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  • Taryn

Conventional Wisdom is not always Wise!

When it comes to dogs, there is an enormous amount of “conventional wisdom”. However, much of this is based on outdated ideas which are now refuted by strong evidence (research). Some of the conventional wisdom in the dog world is as follows:

1. Don’t comfort a scared dog as this will make them more afraid or will reinforce their fear. 2. Don’t say goodbye or pat your dog before you leave home, because this will make them feel worse about you leaving. 3. Don’t allow your dog to become too attached to you, as a strong bond will cause them to develop separation related issues. 4. If your male dog shows any aggression or is a hyperactive, castration will calm him down. 5. If dogs fight, it is because they are trying to sort out who is dominant.

These are just a few of many ideas that many people take for granted, because we just “know” this stuff to be true – don’t we? Well, actually, we don’t. Every single one of those statements is incorrect.

1. We know that emotions such as anxiety, fear, frustration and anger are just that: emotions NOT behaviours. You cannot increase an emotion with reinforcement. In fact, by adding something pleasant to the situation you are likely to change the emotion for the better and improve how the dog feels. There is nothing wrong with comforting a scared dog:

2. Studies have been done that show that saying goodbye to a dog and even patting them before you leave, does NOT make them feel worse when you are gone – in fact it makes them feel better!

3. There is in fact no correlation between dogs having a strong attachment to their owners and developing separation related distress:

4. Testosterone does not cause aggression. Most aggression that we encounter in dogs is as a result of fear and defensive behaviour. Castration is not a cure all and when or if to sterilize can be a complex issue from a health and behaviour point of view.–-Is-it-always-a-matter-of-course

5. Dogs fight for many reasons and very little of it has to do with dominance in the sense that people think of this concept. Most dogs fight because they have been put in a situation where they do not know how to avoid conflict any longer and feel the need to defend themselves or some resource: Dogs are more likely to fight when they are bored and frustrated or they are under stress (not enough resources in the home, too many dogs in the home, poor social skills of one or more dogs in the home).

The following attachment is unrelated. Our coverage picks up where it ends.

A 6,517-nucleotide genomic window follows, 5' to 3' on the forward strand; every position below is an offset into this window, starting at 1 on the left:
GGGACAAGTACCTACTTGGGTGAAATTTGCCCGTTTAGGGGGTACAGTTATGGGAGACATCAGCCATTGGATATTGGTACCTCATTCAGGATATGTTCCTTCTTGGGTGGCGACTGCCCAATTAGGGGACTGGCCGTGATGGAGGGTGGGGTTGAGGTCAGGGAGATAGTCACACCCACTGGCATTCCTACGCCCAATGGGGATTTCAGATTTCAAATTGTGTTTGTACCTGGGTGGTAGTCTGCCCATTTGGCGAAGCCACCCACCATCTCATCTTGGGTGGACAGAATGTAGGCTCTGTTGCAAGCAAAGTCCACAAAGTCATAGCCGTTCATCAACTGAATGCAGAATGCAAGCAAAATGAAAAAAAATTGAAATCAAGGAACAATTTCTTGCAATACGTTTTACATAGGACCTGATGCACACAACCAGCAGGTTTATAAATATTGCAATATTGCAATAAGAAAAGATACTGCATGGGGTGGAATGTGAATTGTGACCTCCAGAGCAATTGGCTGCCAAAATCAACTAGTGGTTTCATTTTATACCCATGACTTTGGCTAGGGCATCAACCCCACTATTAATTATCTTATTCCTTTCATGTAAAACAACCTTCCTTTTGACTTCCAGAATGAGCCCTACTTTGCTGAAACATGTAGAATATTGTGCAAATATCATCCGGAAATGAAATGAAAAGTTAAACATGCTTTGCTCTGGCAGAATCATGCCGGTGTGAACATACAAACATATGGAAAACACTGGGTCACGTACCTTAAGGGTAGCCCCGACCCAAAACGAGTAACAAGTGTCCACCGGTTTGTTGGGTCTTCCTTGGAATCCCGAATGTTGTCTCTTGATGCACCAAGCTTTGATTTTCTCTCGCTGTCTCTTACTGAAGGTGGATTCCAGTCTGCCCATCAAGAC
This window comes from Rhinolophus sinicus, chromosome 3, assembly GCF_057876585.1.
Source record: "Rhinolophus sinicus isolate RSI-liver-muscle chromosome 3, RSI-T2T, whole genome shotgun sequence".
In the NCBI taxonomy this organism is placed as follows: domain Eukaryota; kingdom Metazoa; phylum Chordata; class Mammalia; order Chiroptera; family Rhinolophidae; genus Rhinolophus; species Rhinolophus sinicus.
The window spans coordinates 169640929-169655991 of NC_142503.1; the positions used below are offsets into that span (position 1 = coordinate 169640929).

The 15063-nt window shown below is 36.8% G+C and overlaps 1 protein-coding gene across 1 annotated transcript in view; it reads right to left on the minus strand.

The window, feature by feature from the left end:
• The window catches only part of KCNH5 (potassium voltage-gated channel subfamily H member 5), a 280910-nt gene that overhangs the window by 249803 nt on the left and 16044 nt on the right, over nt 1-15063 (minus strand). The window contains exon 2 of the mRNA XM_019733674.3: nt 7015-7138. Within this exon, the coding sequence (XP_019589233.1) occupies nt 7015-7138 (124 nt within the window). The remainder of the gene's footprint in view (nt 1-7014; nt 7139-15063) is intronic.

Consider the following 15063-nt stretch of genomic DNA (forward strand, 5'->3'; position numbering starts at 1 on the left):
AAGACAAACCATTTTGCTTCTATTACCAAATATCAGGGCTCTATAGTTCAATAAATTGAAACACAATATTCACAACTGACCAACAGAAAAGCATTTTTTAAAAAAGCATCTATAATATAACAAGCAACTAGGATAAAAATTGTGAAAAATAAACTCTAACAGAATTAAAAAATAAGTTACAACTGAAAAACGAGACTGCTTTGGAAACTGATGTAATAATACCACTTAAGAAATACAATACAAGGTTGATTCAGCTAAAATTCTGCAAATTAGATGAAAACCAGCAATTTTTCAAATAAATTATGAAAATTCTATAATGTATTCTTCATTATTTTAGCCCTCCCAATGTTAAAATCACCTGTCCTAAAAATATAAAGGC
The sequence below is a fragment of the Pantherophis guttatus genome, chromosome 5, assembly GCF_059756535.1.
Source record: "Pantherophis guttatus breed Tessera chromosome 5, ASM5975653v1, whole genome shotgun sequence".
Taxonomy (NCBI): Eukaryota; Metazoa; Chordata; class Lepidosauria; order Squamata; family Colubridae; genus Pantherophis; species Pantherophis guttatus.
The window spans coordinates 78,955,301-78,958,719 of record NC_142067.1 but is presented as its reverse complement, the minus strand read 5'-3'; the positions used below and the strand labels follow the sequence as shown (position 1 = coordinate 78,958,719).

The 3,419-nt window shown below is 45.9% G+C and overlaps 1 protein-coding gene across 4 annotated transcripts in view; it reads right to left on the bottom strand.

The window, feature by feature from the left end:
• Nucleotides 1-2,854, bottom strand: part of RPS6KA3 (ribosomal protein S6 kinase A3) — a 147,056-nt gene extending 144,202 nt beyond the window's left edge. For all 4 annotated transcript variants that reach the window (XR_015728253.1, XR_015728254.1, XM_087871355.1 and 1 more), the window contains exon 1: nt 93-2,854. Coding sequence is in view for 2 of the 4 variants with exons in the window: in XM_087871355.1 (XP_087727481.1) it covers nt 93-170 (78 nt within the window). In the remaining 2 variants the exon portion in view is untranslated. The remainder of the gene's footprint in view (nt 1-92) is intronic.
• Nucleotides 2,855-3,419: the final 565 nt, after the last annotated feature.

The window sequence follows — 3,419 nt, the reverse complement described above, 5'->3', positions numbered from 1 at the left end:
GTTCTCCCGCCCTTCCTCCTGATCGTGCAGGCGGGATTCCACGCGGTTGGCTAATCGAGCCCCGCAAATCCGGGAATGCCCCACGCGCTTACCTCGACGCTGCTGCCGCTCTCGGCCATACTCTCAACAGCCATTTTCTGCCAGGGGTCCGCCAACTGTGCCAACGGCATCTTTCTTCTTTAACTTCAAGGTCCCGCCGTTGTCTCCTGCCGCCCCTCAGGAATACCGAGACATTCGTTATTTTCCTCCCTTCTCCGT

So how do we tell if something we believe is correct? Just “knowing” something is not evidence. Anecdotes are not evidence. The test is always to see where the idea comes from i.e. is the source reliable? In this internet age we have easy access to a lot of good and useful information, but also a HUGE amount of misinformation. We need to really use our brains when we assess a source. It is no good believing a book or website with the name “Dog Expert” or a person who claims to be “Number One Dog Trainer” without digging deeper to see whether this person actually has any credentials to back up what they are saying. If there are no qualifications listed and there is no affiliation to any professional body, you can pretty much guarantee that the information should not be trusted.

Before you believe something, always make sure you find out who is saying it and where they got their information from. And don’t take “what we have always known” for granted – every day a new study is done to dispel something we thought we knew!


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